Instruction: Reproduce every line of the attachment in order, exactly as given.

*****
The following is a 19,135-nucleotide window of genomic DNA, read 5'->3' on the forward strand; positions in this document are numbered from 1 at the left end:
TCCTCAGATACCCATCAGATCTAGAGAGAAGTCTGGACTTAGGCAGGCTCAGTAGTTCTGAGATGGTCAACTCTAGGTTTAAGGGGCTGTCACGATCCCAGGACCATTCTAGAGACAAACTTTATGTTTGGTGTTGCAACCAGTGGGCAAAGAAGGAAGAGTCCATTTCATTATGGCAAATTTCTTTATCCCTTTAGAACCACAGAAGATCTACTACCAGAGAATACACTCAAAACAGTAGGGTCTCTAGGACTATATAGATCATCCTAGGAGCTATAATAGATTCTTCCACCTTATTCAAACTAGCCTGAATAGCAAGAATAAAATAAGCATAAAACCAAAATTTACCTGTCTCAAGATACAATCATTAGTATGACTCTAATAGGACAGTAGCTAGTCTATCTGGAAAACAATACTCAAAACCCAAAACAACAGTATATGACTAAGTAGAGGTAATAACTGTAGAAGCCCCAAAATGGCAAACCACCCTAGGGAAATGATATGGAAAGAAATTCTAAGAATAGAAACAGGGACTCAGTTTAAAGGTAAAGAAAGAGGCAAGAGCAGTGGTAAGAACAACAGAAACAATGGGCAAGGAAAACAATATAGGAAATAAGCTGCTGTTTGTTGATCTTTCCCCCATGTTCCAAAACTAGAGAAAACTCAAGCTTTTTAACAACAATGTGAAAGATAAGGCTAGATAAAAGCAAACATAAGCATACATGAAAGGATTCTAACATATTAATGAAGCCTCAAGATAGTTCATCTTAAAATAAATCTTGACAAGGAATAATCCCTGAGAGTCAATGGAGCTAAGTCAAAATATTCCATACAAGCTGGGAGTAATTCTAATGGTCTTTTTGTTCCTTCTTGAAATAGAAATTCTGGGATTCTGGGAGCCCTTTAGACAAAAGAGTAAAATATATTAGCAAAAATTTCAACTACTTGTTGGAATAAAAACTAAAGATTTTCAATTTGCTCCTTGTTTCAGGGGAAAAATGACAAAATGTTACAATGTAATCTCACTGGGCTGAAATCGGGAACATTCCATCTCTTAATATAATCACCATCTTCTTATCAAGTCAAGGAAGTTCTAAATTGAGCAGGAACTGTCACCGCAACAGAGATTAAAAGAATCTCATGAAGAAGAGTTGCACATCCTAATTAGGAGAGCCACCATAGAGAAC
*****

The following is a 19,135-nucleotide window of genomic DNA, read 5'->3' on the forward strand; positions in this document are numbered from 1 at the left end:
TCCTCAGATACCCATCAGATCTAGAGAGAAGTCTGGACTTAGGCAGGCTCAGTAGTTCTGAGATGGTCAACTCTAGGTTTAAGGGGCTGTCACGATCCCAGGACCATTCTAGAGACAAACTTTATGTTTGGTGTTGCAACCAGTGGGCAAAGAAGGAAGAGTCCATTTCATTATGGCAAATTTCTTTATCCCTTTAGAACCACAGAAGATCTACTACCAGAGAATACACTCAAAACAGTAGGGTCTCTAGGACTATATAGATCATCCTAGGAGCTATAATAGATTCTTCCACCTTATTCAAACTAGCCTGAATAGCAAGAATAAAATAAGCATAAAACCAAAATTTACCTGTCTCAAGATACAATCATTAGTATGACTCTAATAGGACAGTAGCTAGTCTATCTGGAAAACAATACTCAAAACCCAAAACAACAGTATATGACTAAGTAGAGGTAATAACTGTAGAAGCCCCAAAATGGCAAACCACCCTAGGGAAATGATATGGAAAGAAATTCTAAGAATAGAAACAGGGACTCAGTTTAAAGGTAAAGAAAGAGGCAAGAGCAGTGGTAAGAACAACAGAAACAATGGGCAAGGAAAACAATATAGGAAATAAGCTGCTGTTTGTTGATCTTTCCCCCATGTTCCAAAACTAGAGAAAACTCAAGCTTTTTAACAACAATGTGAAAGATAAGGCTAGATAAAAGCAAACATAAGCATACATGAAAGGATTCTAACATATTAATGAAGCCTCAAGATAGTTCATCTTAAAATAAATCTTGACAAGGAATAATCCCTGAGAGTCAATGGAGCTAAGTCAAAATATTCCATACAAGCTGGGAGTAATTCTAATGGTCTTTTTGTTCCTTCTTGAAATAGAAATTCTGGGATTCTGGGAGCCCTTTAGACAAAAGAGTAAAATATATTAGCAAAAATTTCAACTACTTGTTGGAATAAAAACTAAAGATTTTCAATTTGCTCCTTGTTTCAGGGGAAAAATGACAAAATGTTACAATGTAATCTCACTGGGCTGAAATCGGGAACATTCCATCTCTTAATATAATCACCATCTTCTTATCAAGTCAAGGAAGTTCTAAATTGAGCAGGAACTGTCACCGCAACAGAGATTAAAAGAATCTCATGAAGAAGAGTTGCACATCCTAATTAGGAGAGCCACCATAGAGAAC